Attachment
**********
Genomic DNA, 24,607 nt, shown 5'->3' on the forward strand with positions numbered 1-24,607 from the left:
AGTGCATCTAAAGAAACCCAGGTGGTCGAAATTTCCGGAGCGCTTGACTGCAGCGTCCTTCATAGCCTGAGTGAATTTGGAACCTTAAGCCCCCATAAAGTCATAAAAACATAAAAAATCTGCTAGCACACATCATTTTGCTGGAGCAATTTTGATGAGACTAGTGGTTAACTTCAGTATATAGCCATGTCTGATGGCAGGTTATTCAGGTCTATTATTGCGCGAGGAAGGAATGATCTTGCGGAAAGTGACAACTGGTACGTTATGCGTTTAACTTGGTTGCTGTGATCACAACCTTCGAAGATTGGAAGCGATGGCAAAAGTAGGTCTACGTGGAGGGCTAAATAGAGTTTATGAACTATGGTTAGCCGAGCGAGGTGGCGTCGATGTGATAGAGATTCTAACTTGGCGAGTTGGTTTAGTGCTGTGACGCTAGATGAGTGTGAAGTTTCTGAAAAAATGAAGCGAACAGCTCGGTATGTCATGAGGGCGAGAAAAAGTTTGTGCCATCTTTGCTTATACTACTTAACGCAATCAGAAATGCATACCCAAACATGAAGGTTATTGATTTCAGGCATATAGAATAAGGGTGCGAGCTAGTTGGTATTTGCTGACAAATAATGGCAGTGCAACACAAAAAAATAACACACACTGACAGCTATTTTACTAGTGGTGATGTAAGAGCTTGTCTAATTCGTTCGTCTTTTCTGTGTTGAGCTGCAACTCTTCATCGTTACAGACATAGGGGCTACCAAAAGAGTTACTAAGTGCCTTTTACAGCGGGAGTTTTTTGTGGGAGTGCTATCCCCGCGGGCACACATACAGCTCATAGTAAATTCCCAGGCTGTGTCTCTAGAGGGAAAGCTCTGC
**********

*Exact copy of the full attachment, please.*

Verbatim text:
Genomic DNA, 24,607 nt, shown 5'->3' on the forward strand with positions numbered 1-24,607 from the left:
AGTGCATCTAAAGAAACCCAGGTGGTCGAAATTTCCGGAGCGCTTGACTGCAGCGTCCTTCATAGCCTGAGTGAATTTGGAACCTTAAGCCCCCATAAAGTCATAAAAACATAAAAAATCTGCTAGCACACATCATTTTGCTGGAGCAATTTTGATGAGACTAGTGGTTAACTTCAGTATATAGCCATGTCTGATGGCAGGTTATTCAGGTCTATTATTGCGCGAGGAAGGAATGATCTTGCGGAAAGTGACAACTGGTACGTTATGCGTTTAACTTGGTTGCTGTGATCACAACCTTCGAAGATTGGAAGCGATGGCAAAAGTAGGTCTACGTGGAGGGCTAAATAGAGTTTATGAACTATGGTTAGCCGAGCGAGGTGGCGTCGATGTGATAGAGATTCTAACTTGGCGAGTTGGTTTAGTGCTGTGACGCTAGATGAGTGTGAAGTTTCTGAAAAAATGAAGCGAACAGCTCGGTATGTCATGAGGGCGAGAAAAAGTTTGTGCCATCTTTGCTTATACTACTTAACGCAATCAGAAATGCATACCCAAACATGAAGGTTATTGATTTCAGGCATATAGAATAAGGGTGCGAGCTAGTTGGTATTTGCTGACAAATAATGGCAGTGCAACACAAAAAAATAACACACACTGACAGCTATTTTACTAGTGGTGATGTAAGAGCTTGTCTAATTCGTTCGTCTTTTCTGTGTTGAGCTGCAACTCTTCATCGTTACAGACATAGGGGCTACCAAAAGAGTTACTAAGTGCCTTTTACAGCGGGAGTTTTTTGTGGGAGTGCTATCCCCGCGGGCACACATACAGCTCATAGTAAATTCCCAGGCTGTGTCTCTAGAGGGAAAGCTCTGC